Aetna Life Ins. Co. v. Bunt

Annotate this Case

110 Wn.2d 368 (1988)

754 P.2d 993


No. 54133-7.

The Supreme Court of Washington, En Banc.

April 28, 1988.

As amended by order July 28, 1988.

*369 Rynold C. Fleck, for petitioner.

J. Robert Walker, for respondent Bunt.

[As amended by order of the Supreme Court July 28, 1988.]


Petitioner Sandra Wick Bunt, the second wife of George M. Bunt (deceased), seeks a reversal of a Court of Appeals decision which granted one-half of the proceeds of the deceased's term life insurance policy to his minor children by a former marriage, and granted her the other half only if she could prove upon remand to the trial court that the last premium payment was made from community funds. We reverse in part and grant full summary judgment to the minor children.

Aetna Life Insurance Company brought this interpleader action to determine the ownership of the proceeds of a policy on the life of George M. Bunt, a divorced and remarried man. The proceeds are claimed by his surviving wife, Sandra (petitioner), and the two minor children of his former marriage who are represented in this action by their mother.

*370 On June 26, 1981, George and his first wife entered into a separation agreement under which George agreed to name their two minor children as irrevocable beneficiaries of the Aetna life insurance policy available to George as a Boeing employee. He agreed to maintain that policy for the children's benefit during their dependency. The agreement further provided that George would retain ownership of the policy as his separate property. George and his first wife were divorced on October 1, 1981. The dissolution decree incorporated their separation agreement and, in addition, expressly required George to name the children as beneficiaries of the policy to be maintained for their benefit. George promptly made the necessary changes to his life insurance policy and the two boys were designated as sole beneficiaries of the policy.

One year later George married Sandra. Contrary to express court order, George changed the beneficiary designation on the Aetna policy in January 1983 to his second wife. The following year, Sandra petitioned for legal separation from George. The petition stated that the couple had been separated since January 1, 1984. While this separation action was pending, George died. At the time of Mr. Bunt's death, the two children were ages 13 and 14 and the value of the life insurance was $84,370.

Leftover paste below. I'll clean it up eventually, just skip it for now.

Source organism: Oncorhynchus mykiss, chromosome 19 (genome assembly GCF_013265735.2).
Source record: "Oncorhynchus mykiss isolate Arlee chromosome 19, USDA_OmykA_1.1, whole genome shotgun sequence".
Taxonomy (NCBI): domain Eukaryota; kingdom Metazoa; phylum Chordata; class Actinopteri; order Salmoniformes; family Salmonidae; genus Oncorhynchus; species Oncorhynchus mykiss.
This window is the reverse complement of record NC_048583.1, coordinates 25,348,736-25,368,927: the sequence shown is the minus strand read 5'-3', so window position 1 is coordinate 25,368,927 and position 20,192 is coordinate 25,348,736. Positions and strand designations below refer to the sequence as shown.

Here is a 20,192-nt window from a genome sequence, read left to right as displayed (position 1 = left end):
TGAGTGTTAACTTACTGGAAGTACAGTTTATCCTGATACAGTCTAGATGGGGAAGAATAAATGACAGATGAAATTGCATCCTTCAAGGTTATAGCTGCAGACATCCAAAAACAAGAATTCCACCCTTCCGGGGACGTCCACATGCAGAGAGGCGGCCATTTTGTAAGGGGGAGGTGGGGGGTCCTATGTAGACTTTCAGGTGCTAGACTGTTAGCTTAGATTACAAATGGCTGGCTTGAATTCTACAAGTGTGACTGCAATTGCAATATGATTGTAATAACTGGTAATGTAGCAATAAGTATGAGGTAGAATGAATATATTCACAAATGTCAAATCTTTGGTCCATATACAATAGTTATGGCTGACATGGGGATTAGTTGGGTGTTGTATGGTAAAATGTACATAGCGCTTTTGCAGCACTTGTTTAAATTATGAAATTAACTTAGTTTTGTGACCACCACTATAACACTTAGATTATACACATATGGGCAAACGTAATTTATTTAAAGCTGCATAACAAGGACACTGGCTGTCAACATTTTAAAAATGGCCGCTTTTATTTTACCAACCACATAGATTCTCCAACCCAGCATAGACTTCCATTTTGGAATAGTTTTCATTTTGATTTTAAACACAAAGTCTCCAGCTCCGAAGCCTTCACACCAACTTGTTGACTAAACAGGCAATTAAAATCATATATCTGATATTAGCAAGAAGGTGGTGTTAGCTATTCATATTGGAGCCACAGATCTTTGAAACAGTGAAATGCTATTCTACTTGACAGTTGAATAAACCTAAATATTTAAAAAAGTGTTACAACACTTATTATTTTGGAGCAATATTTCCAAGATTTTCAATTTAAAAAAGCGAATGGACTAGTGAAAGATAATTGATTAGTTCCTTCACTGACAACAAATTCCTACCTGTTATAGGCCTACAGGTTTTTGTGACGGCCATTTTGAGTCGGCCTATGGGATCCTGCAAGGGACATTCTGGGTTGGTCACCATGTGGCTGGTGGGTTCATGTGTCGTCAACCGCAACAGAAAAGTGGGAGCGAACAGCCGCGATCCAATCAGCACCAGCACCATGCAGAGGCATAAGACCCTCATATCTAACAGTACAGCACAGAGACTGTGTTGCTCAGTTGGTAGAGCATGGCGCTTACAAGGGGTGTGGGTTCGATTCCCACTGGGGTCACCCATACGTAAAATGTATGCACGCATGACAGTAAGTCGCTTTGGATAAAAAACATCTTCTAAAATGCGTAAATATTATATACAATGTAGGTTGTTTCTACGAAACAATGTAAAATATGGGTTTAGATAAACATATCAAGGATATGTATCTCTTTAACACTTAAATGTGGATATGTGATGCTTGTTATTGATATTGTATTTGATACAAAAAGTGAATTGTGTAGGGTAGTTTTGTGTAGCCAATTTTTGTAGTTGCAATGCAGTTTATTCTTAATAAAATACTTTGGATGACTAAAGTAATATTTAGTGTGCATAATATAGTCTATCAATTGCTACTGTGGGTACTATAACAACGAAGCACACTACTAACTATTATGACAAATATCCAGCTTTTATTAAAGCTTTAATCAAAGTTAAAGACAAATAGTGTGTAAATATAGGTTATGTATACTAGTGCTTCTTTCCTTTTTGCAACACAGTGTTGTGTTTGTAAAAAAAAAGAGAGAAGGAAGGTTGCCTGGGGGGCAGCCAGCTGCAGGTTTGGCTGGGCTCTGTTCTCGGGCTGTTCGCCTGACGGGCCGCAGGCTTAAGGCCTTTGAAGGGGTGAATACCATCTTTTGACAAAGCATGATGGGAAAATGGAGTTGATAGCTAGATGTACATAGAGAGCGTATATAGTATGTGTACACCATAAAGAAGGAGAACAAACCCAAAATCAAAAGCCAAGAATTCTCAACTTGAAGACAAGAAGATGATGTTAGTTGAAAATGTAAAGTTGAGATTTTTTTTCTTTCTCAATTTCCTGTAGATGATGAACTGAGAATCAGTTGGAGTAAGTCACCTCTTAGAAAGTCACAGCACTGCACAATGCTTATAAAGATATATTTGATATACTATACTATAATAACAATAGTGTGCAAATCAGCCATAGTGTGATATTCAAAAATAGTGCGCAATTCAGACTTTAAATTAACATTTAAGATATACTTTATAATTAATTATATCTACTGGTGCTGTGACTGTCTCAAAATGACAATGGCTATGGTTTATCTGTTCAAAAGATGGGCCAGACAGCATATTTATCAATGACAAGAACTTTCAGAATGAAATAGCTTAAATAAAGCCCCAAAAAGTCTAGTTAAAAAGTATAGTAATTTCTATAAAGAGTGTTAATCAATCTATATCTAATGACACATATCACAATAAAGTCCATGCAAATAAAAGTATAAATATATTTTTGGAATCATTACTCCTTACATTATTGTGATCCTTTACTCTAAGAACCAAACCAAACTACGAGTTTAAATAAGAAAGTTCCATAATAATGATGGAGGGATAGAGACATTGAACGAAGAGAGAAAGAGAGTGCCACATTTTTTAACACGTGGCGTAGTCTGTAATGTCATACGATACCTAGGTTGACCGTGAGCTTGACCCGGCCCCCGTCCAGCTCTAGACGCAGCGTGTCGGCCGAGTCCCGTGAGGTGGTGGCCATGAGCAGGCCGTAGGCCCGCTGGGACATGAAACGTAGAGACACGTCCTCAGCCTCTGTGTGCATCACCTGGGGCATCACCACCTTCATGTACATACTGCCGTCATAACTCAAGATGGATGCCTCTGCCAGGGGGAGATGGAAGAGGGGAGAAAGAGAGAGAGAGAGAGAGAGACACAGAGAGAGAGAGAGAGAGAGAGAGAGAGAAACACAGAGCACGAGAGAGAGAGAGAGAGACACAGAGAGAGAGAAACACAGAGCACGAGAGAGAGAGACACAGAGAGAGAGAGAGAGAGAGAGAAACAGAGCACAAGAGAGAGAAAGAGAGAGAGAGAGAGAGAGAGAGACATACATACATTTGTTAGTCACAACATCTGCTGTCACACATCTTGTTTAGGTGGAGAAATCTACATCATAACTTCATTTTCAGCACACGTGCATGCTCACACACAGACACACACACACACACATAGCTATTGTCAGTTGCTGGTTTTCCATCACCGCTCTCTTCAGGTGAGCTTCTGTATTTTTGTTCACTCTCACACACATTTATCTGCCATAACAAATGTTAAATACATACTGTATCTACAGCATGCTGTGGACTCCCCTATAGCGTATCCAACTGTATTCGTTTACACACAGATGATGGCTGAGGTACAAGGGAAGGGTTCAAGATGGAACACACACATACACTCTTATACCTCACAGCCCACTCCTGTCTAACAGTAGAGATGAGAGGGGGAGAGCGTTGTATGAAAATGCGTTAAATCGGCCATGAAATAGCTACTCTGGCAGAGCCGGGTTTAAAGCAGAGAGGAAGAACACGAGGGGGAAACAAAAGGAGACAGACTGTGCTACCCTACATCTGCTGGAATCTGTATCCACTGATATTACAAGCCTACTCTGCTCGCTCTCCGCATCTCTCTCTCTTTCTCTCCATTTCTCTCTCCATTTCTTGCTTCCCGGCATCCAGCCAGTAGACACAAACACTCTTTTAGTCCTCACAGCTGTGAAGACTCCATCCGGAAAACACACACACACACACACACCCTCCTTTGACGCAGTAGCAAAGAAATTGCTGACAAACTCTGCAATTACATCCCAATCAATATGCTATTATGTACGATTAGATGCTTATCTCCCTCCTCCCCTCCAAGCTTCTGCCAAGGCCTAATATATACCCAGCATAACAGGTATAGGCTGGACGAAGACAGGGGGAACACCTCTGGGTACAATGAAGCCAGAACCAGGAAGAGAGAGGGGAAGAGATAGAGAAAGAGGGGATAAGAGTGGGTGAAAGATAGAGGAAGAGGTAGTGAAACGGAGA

Aetna was unaware of the children's interests in the proceeds. Upon receiving confirmation of George's death, Aetna advanced $8,437 to Sandra, 10 percent of the face value of the term insurance. Upon learning of the children's claims, Aetna brought the present interpleader action naming the second wife, first wife and the two children as defendants. The children submitted a claim for $96,300, of which $11,000 was for current unpaid support.

On cross motions for summary judgment, the trial court ordered the remaining funds to be paid to the first wife, as guardian for the two children, and entered judgment in favor of the children against Sandra, the second wife, in the amount of the advance from Aetna. Sandra appealed to the Court of Appeals, which affirmed as to half of the policy *371 proceeds. This court granted Sandra's petition for discretionary review.

This court's review of a summary judgment is de novo. Accordingly, a summary judgment will be affirmed if the pleadings, affidavits and admissions on file show that there are no genuine issues of material fact and that the moving party is entitled to judgment as a matter of law. Wilson v. Steinbach, 98 Wn.2d 434, 437, 656 P.2d 1030 (1982).